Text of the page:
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tline3open  Steele & Hocknell / Wheeler & Brooks

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Author Topic:   Steele & Hocknell / Wheeler & Brooks
wev
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Posts: 4084
Registered: Apr 99

iconnumber posted 12-21-2007 11:46 AM     Click Here to See the Profile for wev     Edit/Delete Message   Reply w/Quote
[12-0154]

While it is not the full box of ephemera I was greedily hoping to find under the tree, I did recently acquired a very tasty letter that clears up a few open questions. It is an 1834 printed price list and note from the wholesale manufacturers Steele & Hocknell of Rochester to the jewelers and merchants Wheeler & Brooks of Livonia NY. As noted in a previous post (a couple of mystery marks), McGrew has identified the latter firm as manufacturers, marking their product with a bust/W/star pseudo-hallmark. While the mark attribution may hold, the assumption that they were makers is incorrect.

Darling's New York does not list the firm of Steele & Hocknell, but does show a mark for Wheeler & Brooks, which includes an unidentified S & H, which can now be confirmed as the wholesale mark of the former firm. Has anyone seen it in conjunction with other retailer's marks?

Rather than post a picture of the sheet, I have done a transcription. It shows a very full range of goods, including syllabub ladles, offered in a variety of weights and forms. I am not quite sure what "double shouldered" is meant to indicate. There is a manuscript note on the back letting Mr. Brooks know that his order of spoons will soon be ready.

All in all, I think this piece approaches important document status. While my brain is no where near encyclopedic, I like to believe I have a fair knowledge of silver history and I have never seen a similar piece nor a reference to one. Has anyone else?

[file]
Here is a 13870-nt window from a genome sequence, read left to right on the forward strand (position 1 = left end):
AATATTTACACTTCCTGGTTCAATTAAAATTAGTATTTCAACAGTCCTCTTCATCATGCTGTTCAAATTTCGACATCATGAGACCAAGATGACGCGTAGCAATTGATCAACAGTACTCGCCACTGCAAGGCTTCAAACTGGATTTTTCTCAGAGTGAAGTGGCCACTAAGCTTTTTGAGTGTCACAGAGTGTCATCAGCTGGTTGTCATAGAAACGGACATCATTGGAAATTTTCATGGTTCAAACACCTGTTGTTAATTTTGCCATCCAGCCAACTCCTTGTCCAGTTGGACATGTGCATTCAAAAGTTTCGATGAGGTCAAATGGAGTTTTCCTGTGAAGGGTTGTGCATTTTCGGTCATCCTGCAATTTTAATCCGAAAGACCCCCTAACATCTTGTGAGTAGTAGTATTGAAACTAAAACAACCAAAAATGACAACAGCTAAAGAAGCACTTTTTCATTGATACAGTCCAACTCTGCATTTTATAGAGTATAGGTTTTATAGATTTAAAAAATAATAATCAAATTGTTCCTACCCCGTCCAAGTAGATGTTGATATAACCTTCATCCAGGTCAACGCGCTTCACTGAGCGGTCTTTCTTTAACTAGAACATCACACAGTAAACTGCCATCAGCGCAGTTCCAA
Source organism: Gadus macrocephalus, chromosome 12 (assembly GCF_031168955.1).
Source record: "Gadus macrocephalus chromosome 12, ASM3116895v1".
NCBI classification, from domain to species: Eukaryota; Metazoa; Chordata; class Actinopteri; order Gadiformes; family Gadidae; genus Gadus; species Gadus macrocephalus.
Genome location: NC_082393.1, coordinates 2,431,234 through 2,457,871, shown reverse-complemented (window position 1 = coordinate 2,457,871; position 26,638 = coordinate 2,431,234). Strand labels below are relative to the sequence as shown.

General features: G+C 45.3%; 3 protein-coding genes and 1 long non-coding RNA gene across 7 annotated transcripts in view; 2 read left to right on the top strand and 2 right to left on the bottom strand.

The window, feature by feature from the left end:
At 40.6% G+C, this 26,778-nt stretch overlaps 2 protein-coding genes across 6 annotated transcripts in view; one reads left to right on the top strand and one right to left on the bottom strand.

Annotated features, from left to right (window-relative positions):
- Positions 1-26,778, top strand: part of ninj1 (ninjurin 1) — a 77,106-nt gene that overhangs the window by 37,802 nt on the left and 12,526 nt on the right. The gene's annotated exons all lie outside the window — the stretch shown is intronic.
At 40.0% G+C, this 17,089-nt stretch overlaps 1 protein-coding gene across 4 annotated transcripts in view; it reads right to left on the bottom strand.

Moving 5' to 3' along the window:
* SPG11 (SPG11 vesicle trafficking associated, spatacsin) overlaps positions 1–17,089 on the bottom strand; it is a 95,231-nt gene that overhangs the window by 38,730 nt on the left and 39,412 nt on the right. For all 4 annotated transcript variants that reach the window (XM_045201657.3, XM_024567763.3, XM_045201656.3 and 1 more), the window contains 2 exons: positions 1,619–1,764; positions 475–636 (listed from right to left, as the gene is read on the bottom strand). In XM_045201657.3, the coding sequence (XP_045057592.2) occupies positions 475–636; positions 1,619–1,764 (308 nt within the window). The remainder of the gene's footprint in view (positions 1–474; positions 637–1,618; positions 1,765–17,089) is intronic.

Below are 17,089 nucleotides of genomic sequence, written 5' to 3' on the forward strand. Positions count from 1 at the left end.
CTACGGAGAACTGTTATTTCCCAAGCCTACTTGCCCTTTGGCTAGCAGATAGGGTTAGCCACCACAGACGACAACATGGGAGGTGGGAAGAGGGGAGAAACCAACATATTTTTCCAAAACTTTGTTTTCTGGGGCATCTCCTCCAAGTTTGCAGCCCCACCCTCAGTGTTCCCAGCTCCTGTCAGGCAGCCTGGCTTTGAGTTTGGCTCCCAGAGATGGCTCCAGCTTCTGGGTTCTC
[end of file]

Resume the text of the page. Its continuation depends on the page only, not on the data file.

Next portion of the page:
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Scott Martin
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iconnumber posted 12-21-2007 01:13 PM     Click Here to See the Profile for Scott Martin     Edit/Delete Message   Reply w/Quote
WEV this is great research. Thanks so much for sharing. Between now an new years I will try to get the coin silver out of storage to see if anything turns up.

To salute your extraordinary efforts, I was going to suggest we raise a glass of Syllabub. But after looking up the recipe I am thinking I couldn’t handle it. So tonight we will open a bottle of wine and raise a glass to honor your good works. Thank you.

From 1869 Mrs. Beeton’s Book of Household Management

quote:

-TO MAKE SYLLABUB.

INGREDIENTS.— 1 pint of sherry or white wine, ½ grated nutmeg.
sugar to taste, 1 ½ pint of milk.

Mode.- Put the wine into a bowl, with the grated nutmeg and plenty of pounded sugar and milk into the above proportion of milk frothed up. Clouted cream may be laid on the lop, with pounded cinnamon or nutmeg and sugar; and a little brandy may be added to the wine before the milk is put in. In some counties, cider is substituted for the wine; when this is used, brandy must always be added. Warm milk may be poured on from a spouted jug or teapot; but it must be held very high.
Average cost, 2s.
Sufficient for 3 or 6 persons. Seasonable at any time.


Found on the Internet

quote:
[<gone from the internet> inmamaskitchen.com/FOOD_IS_ART_II/British_Food/British_desserts.html#recipes] Diana Serbe
Syllabub or Sillabub

"In that part of the western division of England which is commonly called Somersetshire, there lived a gentleman whose name was Someworthy. It was the middle of May, and the morning was remarkably serene, when Mr. Someworthy walked forth on the terrace, where the dawn opened. Mr. Someworthy raised his arms and declared, "I want syllabub. Where is that foundling I adopted? Where is that slatternly milkmaid? Where is my cook?"

Heeding the call for syllabub, the cook ran from the kitchen carrying sugar, nutmeg and cinnamon. The foundling, Tom, a lad of an ingenuous countenance, and the oh-so-buxom milkmaid, Molly, appeared together, running from the direction of the barn. Both were flush of complexion, and both had unlaced outer garments. Bits of straw stuck to their clothing and tangled in their hair."